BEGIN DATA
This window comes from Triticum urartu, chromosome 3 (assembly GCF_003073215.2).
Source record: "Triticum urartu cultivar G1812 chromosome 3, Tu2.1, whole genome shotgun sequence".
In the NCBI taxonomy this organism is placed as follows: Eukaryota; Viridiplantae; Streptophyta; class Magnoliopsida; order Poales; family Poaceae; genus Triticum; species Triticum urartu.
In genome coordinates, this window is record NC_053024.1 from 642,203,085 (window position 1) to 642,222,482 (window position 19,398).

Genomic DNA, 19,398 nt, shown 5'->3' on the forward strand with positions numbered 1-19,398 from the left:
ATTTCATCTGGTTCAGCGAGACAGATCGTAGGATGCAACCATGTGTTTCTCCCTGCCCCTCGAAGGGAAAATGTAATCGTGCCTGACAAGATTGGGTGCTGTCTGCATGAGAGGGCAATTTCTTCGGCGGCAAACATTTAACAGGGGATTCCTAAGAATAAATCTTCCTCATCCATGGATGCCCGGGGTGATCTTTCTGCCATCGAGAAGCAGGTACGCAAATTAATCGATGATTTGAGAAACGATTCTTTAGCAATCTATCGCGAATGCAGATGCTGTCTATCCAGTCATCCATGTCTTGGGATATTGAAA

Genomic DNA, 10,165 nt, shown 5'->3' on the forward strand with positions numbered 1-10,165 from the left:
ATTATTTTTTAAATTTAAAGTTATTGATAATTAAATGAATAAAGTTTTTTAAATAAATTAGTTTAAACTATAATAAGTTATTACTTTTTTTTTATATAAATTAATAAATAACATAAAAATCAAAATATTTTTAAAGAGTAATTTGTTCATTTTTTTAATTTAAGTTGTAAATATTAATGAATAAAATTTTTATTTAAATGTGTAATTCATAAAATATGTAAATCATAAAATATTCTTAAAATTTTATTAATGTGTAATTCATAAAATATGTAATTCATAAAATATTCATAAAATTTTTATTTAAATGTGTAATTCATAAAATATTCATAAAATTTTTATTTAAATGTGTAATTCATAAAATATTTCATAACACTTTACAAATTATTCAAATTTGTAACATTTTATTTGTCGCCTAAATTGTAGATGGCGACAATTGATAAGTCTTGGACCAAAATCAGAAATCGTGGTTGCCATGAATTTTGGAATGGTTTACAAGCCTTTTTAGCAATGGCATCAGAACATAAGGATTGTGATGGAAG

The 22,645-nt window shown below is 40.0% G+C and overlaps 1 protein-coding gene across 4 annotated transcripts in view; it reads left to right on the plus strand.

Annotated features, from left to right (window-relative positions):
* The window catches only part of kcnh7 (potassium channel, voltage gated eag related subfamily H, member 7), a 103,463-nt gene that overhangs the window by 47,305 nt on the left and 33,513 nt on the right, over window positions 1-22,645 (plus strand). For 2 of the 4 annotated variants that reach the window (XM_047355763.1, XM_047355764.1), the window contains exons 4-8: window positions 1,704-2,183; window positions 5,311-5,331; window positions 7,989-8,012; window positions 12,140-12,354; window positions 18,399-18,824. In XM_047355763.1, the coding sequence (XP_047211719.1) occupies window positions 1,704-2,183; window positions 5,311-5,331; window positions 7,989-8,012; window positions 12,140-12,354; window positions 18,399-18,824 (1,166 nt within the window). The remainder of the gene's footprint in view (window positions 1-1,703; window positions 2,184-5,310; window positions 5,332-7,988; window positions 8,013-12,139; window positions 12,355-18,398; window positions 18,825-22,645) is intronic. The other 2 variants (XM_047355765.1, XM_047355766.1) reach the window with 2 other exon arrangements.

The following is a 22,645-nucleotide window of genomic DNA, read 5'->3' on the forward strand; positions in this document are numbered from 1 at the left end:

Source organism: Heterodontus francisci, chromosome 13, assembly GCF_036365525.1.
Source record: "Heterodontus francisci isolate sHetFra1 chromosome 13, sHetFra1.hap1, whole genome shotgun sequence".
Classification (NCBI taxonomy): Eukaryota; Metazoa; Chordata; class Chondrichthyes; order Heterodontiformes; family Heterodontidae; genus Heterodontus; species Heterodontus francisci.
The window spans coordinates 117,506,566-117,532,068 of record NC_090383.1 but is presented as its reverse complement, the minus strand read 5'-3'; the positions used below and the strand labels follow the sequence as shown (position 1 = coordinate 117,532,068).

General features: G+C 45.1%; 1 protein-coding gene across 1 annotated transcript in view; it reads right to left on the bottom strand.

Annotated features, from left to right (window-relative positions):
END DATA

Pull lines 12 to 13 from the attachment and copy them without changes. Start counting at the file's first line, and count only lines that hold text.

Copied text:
The following is a 22,645-nucleotide window of genomic DNA, read 5'->3' on the forward strand; positions in this document are numbered from 1 at the left end:

Source organism: Heterodontus francisci, chromosome 13, assembly GCF_036365525.1.